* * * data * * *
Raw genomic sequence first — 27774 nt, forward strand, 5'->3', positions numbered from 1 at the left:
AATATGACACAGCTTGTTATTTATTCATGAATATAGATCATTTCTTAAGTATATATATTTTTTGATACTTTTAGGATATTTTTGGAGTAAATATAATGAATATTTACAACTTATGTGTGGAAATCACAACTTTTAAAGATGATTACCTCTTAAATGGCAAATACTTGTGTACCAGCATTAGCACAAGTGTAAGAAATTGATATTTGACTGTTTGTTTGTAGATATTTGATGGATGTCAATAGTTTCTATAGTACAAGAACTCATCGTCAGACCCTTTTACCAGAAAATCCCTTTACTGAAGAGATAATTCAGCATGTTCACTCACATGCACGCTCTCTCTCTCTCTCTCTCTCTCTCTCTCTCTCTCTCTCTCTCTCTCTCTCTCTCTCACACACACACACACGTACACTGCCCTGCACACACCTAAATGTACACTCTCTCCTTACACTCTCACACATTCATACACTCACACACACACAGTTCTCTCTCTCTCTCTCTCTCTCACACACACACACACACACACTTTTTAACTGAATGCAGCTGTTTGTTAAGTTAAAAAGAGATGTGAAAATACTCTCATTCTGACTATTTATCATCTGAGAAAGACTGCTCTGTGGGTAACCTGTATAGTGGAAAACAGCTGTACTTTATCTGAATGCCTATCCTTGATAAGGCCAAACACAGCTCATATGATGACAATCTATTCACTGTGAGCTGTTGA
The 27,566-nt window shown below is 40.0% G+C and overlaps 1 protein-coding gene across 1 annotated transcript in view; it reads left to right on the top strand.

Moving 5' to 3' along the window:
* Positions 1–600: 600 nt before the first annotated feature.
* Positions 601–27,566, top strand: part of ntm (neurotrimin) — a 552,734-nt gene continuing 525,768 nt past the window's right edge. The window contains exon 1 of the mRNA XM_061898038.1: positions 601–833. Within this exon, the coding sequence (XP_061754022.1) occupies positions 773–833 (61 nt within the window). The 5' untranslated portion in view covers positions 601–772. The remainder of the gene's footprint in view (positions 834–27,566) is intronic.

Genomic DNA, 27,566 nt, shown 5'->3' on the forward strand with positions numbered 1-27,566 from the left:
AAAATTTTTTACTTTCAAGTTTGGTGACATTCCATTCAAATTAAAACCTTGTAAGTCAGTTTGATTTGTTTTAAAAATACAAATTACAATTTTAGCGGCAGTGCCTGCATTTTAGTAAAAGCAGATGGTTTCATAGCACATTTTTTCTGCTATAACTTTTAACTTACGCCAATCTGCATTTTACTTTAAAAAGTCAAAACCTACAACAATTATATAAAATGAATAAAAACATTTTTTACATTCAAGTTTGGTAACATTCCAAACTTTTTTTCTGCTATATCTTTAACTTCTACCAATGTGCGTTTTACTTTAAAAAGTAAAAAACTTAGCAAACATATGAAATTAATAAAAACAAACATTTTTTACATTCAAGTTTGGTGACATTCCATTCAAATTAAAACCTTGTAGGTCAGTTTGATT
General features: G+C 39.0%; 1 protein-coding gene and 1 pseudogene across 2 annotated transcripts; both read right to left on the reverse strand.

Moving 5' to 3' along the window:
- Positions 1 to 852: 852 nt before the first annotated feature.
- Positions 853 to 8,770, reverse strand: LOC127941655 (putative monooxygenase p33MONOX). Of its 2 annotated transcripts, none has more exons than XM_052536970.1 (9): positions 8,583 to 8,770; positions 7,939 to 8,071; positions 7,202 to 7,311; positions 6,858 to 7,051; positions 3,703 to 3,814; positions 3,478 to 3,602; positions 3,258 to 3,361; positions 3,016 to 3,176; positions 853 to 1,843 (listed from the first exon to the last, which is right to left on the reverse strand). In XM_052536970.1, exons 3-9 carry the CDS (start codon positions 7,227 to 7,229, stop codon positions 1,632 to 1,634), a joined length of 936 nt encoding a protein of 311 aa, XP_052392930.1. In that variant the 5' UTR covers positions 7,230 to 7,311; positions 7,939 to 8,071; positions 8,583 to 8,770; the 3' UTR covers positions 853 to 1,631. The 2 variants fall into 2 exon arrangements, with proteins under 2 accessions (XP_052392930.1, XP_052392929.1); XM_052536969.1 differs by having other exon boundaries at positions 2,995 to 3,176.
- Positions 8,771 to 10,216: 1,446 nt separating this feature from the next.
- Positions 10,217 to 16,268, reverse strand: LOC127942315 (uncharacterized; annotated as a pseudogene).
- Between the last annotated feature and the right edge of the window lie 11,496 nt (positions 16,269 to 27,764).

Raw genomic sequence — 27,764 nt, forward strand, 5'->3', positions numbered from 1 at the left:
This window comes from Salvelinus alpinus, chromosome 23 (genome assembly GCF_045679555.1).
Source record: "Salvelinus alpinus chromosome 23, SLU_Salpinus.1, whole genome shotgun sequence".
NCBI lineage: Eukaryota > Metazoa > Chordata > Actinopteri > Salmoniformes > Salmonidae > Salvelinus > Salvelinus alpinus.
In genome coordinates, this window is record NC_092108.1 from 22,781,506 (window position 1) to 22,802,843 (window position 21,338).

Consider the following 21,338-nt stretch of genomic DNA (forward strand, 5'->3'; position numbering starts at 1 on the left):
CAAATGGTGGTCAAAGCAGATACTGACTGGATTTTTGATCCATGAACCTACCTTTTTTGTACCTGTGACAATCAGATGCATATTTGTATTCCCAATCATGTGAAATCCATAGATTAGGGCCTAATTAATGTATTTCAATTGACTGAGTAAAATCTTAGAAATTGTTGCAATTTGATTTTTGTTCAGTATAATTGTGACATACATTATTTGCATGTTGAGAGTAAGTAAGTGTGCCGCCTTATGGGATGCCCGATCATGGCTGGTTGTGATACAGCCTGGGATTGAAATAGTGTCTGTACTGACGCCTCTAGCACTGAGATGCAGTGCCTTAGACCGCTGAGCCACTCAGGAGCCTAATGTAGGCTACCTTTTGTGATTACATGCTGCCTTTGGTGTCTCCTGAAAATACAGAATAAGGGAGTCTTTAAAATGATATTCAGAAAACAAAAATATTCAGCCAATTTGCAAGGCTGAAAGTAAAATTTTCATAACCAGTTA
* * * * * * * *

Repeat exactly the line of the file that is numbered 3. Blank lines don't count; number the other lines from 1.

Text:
The 27,566-nt window shown below is 40.0% G+C and overlaps 1 protein-coding gene across 1 annotated transcript in view; it reads left to right on the top strand.